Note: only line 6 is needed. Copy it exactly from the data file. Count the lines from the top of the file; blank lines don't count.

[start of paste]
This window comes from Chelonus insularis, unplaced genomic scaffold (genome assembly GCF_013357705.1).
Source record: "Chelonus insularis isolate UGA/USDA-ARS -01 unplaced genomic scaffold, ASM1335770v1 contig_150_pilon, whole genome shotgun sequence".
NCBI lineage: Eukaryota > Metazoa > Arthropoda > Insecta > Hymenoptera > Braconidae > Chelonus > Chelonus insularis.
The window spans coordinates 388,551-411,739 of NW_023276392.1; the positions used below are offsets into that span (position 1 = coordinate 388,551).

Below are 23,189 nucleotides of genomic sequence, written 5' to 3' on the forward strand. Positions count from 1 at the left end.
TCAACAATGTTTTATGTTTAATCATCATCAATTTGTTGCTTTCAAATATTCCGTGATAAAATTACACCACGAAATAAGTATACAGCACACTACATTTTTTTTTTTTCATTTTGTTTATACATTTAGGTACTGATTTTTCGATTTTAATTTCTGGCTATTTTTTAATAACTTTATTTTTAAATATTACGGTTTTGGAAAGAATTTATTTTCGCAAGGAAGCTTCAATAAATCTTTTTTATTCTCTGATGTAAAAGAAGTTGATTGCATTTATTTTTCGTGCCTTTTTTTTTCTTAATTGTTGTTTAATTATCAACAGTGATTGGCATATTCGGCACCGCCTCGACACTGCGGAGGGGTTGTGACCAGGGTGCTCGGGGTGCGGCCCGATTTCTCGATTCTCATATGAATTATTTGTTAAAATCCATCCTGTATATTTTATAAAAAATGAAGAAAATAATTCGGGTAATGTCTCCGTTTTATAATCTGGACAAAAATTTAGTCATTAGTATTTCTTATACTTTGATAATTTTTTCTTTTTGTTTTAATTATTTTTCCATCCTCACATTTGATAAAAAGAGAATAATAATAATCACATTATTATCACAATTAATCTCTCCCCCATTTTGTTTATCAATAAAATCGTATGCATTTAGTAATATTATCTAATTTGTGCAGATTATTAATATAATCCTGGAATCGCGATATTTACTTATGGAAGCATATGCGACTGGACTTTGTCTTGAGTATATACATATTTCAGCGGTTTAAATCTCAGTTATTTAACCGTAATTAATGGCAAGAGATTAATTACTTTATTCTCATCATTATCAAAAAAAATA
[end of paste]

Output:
TCAACAATGTTTTATGTTTAATCATCATCAATTTGTTGCTTTCAAATATTCCGTGATAAAATTACACCACGAAATAAGTATACAGCACACTACATTTTTTTTTTTTCATTTTGTTTATACATTTAGGTACTGATTTTTCGATTTTAATTTCTGGCTATTTTTTAATAACTTTATTTTTAAATATTACGGTTTTGGAAAGAATTTATTTTCGCAAGGAAGCTTCAATAAATCTTTTTTATTCTCTGATGTAAAAGAAGTTGATTGCATTTATTTTTCGTGCCTTTTTTTTTCTTAATTGTTGTTTAATTATCAACAGTGATTGGCATATTCGGCACCGCCTCGACACTGCGGAGGGGTTGTGACCAGGGTGCTCGGGGTGCGGCCCGATTTCTCGATTCTCATATGAATTATTTGTTAAAATCCATCCTGTATATTTTATAAAAAATGAAGAAAATAATTCGGGTAATGTCTCCGTTTTATAATCTGGACAAAAATTTAGTCATTAGTATTTCTTATACTTTGATAATTTTTTCTTTTTGTTTTAATTATTTTTCCATCCTCACATTTGATAAAAAGAGAATAATAATAATCACATTATTATCACAATTAATCTCTCCCCCATTTTGTTTATCAATAAAATCGTATGCATTTAGTAATATTATCTAATTTGTGCAGATTATTAATATAATCCTGGAATCGCGATATTTACTTATGGAAGCATATGCGACTGGACTTTGTCTTGAGTATATACATATTTCAGCGGTTTAAATCTCAGTTATTTAACCGTAATTAATGGCAAGAGATTAATTACTTTATTCTCATCATTATCAAAAAAAATA